Bee Friendly Garden
Bees and other pollinating insects have been on the decline for several years. We need to do all we can to help them recover by creating a bee friendly garden.
Disease, some pesticides, loss of suitable habitat, urban sprawl and more intensive food production are all implicated in their decline.
However we as gardeners can really make a difference and bring about a genuine recovery!
How many bees are there?
With over 250 species of bees in the UK it is surprising that so much focus has been on the hive or honeybee.
There are apparently 24 species of bumblebee and another 225 solitary bee species included in this total of 250!
These lesser known and wild bees are extremely important to producing many of our crops and bumblebees especially so.
There’s lots of information about bumblebees on the Bumblebee Conservation Trust website here.
You’ll notice that the bumblebee will be out working earlier and later than the hive bee and on days when the temperature is too low to tempt the honeybee out of its hive.
There’s little doubt that for weight of sheer numbers, the hive bee has the advantage. It can ‘work’ a crop to pollinate it more effectively. Not forgetting that delicious end result of honey to savour!
So what can be done?
To help bees and create a bee friendly garden I have a few suggestions.
Here’s a few of my tips–
- Plant varieties with single flowers because double flowered varieties are far less attractive to insects.
- Plant a wide range of plants to provide nectar-rich flowers for every month of the year. Don’t forget that in particular, bumblebees forage on mild days in mid-winter. So a Mahonia shrub, Christmas rose plant or group of snowdrop bulbs can provide the nectar that they need.
- Limit the use of pesticides and, if you do use them, apply them carefully as directed on the pack and at the beginning or end of the day when bees are less likely to be foraging. Avoid spraying plants when they are in flower.
- Wildflower lawns can be real magnets for insects. For instance dandelions, clover, yarrow, birds-foot-trefoil, daisies and others will be a-buzz with insects when in flower. They may be weeds to some gardeners but they could be a lifeline to bees.
- Plant for maximum time of flowering. Varieties that quickly fade are just as disappointing to bees as they are to us!
About the Plants
- Early bloomers are especially important. So plant primroses, crocus, snowdrops honesty, wallflowers, Aubrieta, Arabis, etc.
- Late flowering plants help build up insect’s reserves to survive hibernation and to overwinter. Have plenty of Sedum, Michaelmas daisies, Echinacea, Helenium, sea holly and Rudbeckia in your plot. Flowering ivy is a favourite with lots of insects.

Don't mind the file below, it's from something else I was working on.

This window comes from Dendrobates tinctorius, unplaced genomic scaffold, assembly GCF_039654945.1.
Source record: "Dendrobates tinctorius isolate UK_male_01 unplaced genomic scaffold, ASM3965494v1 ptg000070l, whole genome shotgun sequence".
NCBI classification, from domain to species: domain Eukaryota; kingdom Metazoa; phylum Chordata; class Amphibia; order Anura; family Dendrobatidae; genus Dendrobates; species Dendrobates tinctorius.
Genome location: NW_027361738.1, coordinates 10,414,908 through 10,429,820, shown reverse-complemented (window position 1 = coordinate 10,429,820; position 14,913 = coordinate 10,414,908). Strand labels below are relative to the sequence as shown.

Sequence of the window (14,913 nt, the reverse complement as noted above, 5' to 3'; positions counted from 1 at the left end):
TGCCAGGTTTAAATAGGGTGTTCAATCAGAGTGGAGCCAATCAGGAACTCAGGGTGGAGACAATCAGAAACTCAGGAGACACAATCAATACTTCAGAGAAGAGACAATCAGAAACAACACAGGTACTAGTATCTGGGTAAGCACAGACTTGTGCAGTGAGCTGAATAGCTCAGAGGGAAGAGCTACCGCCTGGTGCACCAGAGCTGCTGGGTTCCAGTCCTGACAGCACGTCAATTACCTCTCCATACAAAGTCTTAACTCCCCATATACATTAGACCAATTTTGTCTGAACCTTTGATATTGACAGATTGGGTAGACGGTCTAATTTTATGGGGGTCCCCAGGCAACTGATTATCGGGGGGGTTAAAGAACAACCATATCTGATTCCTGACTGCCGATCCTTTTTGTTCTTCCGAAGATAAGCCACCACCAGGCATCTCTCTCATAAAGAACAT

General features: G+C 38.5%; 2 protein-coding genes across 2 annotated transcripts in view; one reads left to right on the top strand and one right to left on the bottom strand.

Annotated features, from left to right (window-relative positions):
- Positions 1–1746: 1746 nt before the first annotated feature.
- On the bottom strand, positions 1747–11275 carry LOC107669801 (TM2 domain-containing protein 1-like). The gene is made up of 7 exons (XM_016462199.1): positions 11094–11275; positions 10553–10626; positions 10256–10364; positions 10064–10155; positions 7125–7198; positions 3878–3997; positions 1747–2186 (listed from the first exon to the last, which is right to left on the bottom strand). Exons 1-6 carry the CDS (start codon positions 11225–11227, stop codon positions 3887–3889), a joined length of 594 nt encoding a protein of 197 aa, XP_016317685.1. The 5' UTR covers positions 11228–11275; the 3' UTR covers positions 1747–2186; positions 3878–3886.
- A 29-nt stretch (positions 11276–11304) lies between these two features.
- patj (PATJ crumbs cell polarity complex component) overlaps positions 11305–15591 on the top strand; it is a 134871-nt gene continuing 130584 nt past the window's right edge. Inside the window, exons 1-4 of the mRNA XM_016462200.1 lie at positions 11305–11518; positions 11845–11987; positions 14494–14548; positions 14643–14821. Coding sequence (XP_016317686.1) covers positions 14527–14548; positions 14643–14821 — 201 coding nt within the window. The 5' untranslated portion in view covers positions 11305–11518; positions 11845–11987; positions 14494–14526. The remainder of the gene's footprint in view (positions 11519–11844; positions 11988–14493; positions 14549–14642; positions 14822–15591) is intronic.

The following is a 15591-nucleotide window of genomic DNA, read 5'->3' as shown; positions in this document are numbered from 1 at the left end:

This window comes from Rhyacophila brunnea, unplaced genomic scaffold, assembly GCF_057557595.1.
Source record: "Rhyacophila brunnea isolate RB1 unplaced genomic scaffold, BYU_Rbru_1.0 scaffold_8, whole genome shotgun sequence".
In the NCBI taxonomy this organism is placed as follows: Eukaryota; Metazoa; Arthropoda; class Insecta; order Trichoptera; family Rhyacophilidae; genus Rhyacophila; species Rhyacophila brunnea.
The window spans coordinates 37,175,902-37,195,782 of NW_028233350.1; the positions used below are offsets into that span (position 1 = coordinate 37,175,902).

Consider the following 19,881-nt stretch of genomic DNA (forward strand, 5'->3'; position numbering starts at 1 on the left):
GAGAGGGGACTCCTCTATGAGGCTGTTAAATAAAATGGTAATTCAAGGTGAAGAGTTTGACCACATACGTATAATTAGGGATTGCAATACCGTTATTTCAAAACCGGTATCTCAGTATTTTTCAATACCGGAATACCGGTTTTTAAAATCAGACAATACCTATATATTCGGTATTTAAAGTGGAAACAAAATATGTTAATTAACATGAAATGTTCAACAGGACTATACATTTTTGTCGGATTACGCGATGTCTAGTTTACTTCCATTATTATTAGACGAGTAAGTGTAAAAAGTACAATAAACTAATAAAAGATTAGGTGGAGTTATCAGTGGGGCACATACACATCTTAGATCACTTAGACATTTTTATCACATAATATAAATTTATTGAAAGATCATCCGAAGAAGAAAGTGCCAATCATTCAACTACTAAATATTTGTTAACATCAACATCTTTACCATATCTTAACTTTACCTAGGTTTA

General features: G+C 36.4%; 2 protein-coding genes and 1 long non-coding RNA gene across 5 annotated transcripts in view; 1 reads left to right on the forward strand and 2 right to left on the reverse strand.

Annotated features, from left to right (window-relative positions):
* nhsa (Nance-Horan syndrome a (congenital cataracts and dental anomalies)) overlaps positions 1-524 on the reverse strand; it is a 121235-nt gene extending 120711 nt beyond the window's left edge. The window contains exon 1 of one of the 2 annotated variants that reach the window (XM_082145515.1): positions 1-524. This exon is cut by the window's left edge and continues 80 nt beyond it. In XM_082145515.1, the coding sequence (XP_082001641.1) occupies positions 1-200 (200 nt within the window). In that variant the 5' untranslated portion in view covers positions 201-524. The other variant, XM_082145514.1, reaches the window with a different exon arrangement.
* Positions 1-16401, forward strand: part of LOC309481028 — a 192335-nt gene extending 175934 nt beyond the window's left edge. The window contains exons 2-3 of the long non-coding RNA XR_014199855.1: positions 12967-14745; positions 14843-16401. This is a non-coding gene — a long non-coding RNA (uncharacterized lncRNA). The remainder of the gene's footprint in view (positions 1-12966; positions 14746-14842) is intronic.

- Flowering herbs are especially valuable. Marjoram, mint and chives are extremely popular with bees and very easy to grow. These and alpine plants can even be grown on balconies or flat windowsills!
- Ground cover plants provide low maintenance garden and nectar too. Easy ones to grow include Helianthemum [rock rose], Alyssum, heathers, Cotoneaster and hardy Geranium.
- Shade tolerant plants can attract insects too. Our native red campion, bluebells and anemone like these conditions and are very pretty too. Hellebores are good in shade.
- Climbers and scramblers can be used to provide vertical nectar stations. Plant honeysuckle, Nasturtiums, Cotoneaster and Pyracantha.
- Bulbs and corms are low maintenance nectar sources. Think crocus, snowdrops, hyacinth, bluebells and even single bloomed Dahlias for late summer colour.
- Some vegetables will attract bees. Runner beans, French beans, courgette, marrows, squash and pumpkins all need bees to produce a crop. Some old un-harvested vegetables are very attractive to insects with flowering onions, parsnips and carrots being hot favourites.
- Some trees are good for bees. Cotoneaster, Eucryphia, some limes [beware some are narcotic to bees], hawthorns, crab apples and rowan are all good.
A summary of planting
I’d recommend that you plant a wide range of varieties so that you have a good spread of flowering times throughout the whole year.
These need not all be in the flower border as climbers, herbs and even trees will provide nectar for them!
A good mix will make for a bee friendly garden!
The Royal Horticultural Society has a wealth of information on how to make a bee friendly garden. Check out this link here.
Devon Wildlife Trust has some great info on creating a bee friendly garden here.
The British Beekeepers Association has a short list of just 10 plants they recommend that you plant in a bee friendly garden here. You’ll find practical directions on how to provide a solitary bee nest.
On a late summer weekend there is generally a Bee and Pollination Festival at Bristol University Botanic Gardens . It’s just off the Clifton Downs in Stoke Park Road, Bristol, BS9 1JG. Why not pop along between 10 and 5 pm to this fascinating event and enjoy the spectacle of the garden there too?
Did you see the bee friendly planted pickup truck for Chelsea Fringe 2015? I hope so but perhaps later you saw it in my Cleeve garden centre car park? It was stuffed full of bee friendly plants!
If you enjoyed this you might like reading my blog on Building a Bug Hotel in your garden
I’ve also written on Gardening for Butterflies and Moths here.
Finally, I’ve some tips on feeding birds in your garden right here.